Next level dividend paying stocks to consider

It’s all about downside protection for fund manager Marian Hoffmann

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From the January 2015 issue of the magazine.

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(Ben Nelms/Bloomberg/Getty)

(Ben Nelms/Bloomberg/Getty)

Marian HoffmannMarian Hoffmann

Income-Focused Manager, Sionna Investment Managers

It’s all about downside protection for Marian Hoffmann, portfolio manager with Sionna Investment Managers, a Toronto-based value shop. She wants companies that have strong free-cash flows, high returns on invested capital, significant competitive advantages, and economies of scale. Low debt levels are important too. “Financial risk is something we generally try and avoid,” she says. When buying stocks, Hoffmann focuses on companies that pay a dividend equal or greater to the S&P/TSX Composite Index’s payout. Her fund currently yields a total of 4.2%, while the benchmark is paying 2.8%.

Going forward into 2015, dividend stocks look expensive, says Hoffmann. That’s because utilities, REITS and telecoms are still seen as bond proxies, a situation that will stay until interest rates rise. Hoffmann is profiting in these sectors, but she’s looking around for other opportunities. For instance, the energy sector looks a lot more attractive these days. Its dividends can be volatile—companies could cut them if oil prices keep falling—but, she believes, the bigger names are in less danger of slashing their payouts.

Ultimately, though, dividend investors will have to be choosier and pay more attention to valuation. “Look at the second-tier payers, not the ones that pay the highest dividends,” she says, “as there’s more value one notch down.”

Canadian Oil Sands Ltd. TSX: COS

People often forget that not all energy companies are created equal. Canadian Oil Sands is one of those energy sector businesses that was sold off at the end of 2014, but despite its name, it’s not a commodity-producing company at all. It owns a 36.74% stake in Fort McMurray-based Syncrude, a private company that produces 350,000 barrels of light crude a day. The company gets a cut of what Syncrude makes and most of that flows to shareholders. While Syncrude is an “excellent” oil asset and a low-cost producer, says Hoffmann, COS has been impacted by lower crude prices­—slashing its dividend by 42% in December and prompting a 15% drop in stock prices. But Hoffmann wasn’t surprised and she isn’t worried. “They’re committed to paying most of its cash flows out as dividends, so the dividend will be lumpy in volatile times,” she says. It has happened before, and the company raised the dividend back up when oil prices started to climb.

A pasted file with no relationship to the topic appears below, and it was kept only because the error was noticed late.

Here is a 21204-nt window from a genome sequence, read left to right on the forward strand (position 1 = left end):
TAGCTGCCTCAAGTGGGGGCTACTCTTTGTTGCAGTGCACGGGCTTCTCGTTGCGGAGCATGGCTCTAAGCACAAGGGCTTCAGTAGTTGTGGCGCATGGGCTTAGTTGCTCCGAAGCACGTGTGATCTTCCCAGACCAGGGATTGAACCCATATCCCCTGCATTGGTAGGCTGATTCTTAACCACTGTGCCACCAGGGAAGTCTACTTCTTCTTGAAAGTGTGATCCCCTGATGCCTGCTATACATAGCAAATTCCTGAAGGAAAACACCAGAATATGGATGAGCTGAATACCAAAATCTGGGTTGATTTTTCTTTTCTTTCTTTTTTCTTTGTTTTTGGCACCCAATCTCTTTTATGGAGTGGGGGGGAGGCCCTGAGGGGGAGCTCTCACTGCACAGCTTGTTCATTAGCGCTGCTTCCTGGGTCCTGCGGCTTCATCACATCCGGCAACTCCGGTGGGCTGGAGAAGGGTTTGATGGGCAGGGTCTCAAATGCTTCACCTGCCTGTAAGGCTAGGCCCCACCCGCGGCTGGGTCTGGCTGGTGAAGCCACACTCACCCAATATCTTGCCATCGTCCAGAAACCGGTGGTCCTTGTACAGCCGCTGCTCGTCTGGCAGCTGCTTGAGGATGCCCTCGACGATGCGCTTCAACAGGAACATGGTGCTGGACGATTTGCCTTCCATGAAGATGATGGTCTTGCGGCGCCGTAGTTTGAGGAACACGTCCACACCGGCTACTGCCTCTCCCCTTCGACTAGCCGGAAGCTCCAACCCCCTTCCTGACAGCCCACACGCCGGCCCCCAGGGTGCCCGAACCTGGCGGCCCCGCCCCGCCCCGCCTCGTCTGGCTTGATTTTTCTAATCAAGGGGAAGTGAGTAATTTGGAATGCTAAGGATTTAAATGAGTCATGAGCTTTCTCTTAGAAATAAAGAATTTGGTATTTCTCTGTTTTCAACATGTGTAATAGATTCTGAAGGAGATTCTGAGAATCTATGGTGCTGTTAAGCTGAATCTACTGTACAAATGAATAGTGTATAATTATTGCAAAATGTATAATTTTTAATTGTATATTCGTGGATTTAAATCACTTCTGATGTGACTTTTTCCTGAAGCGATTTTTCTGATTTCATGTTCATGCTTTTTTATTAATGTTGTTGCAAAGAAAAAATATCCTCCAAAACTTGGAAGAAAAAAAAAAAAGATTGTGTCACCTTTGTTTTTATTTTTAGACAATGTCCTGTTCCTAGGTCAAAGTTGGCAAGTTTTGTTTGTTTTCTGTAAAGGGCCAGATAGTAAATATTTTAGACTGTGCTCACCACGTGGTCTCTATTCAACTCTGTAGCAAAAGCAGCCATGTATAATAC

Granite Real EstateInvestment Trust TSX: GRT.UN

Income-hungry investors have driven up most of Canada’s REIT market, but may have missed this company because of its long and convoluted history. It used to be MI Developments, Magna’s real estate arm, and held the company’s industrial assets and Frank Stronach’s racetrack holdings. It became a public company, in 2009 and then transformed into a REIT in 2012. It pays a 5.5% yield, but it’s cheaper than its peers because of its confusing past, says Hoffmann. Currently it’s trading at around 12 times free cash flow, versus about 17 times for the group. It’s also cheaper because 85% of its assets are still Magna properties—down from more than 90% a few years ago. The company is trying to diversify further, but Hoffmann isn’t concerned by the Magna holdings. “They’ve never missed a payment,” she notes.

Whistler BlackcombHoldings Inc. TSX: WB

When most people think of Whistler Blackcomb, they think of snowy mountains and first-class skiing. Hoffmann thinks of its 20% return. But this B.C.-based business has a checkered past. Owned by a private equity company which loaded it up with debt, it was eventually listed on the TSX in 2010. Because of the standard chosen for its accounting, its earnings look pitiful. But dive a little deeper and you see cash flow that’s consistent and stable, which is more important than earnings, Hoffmann says. The company has “tremendous” pricing power because it’s a top ski destination—it can increase prices and people will still pay. It’s also been able to increase its summer-related revenues. It won’t see big returns, but with a yield that’s close to 5%, investors can still make money.

 

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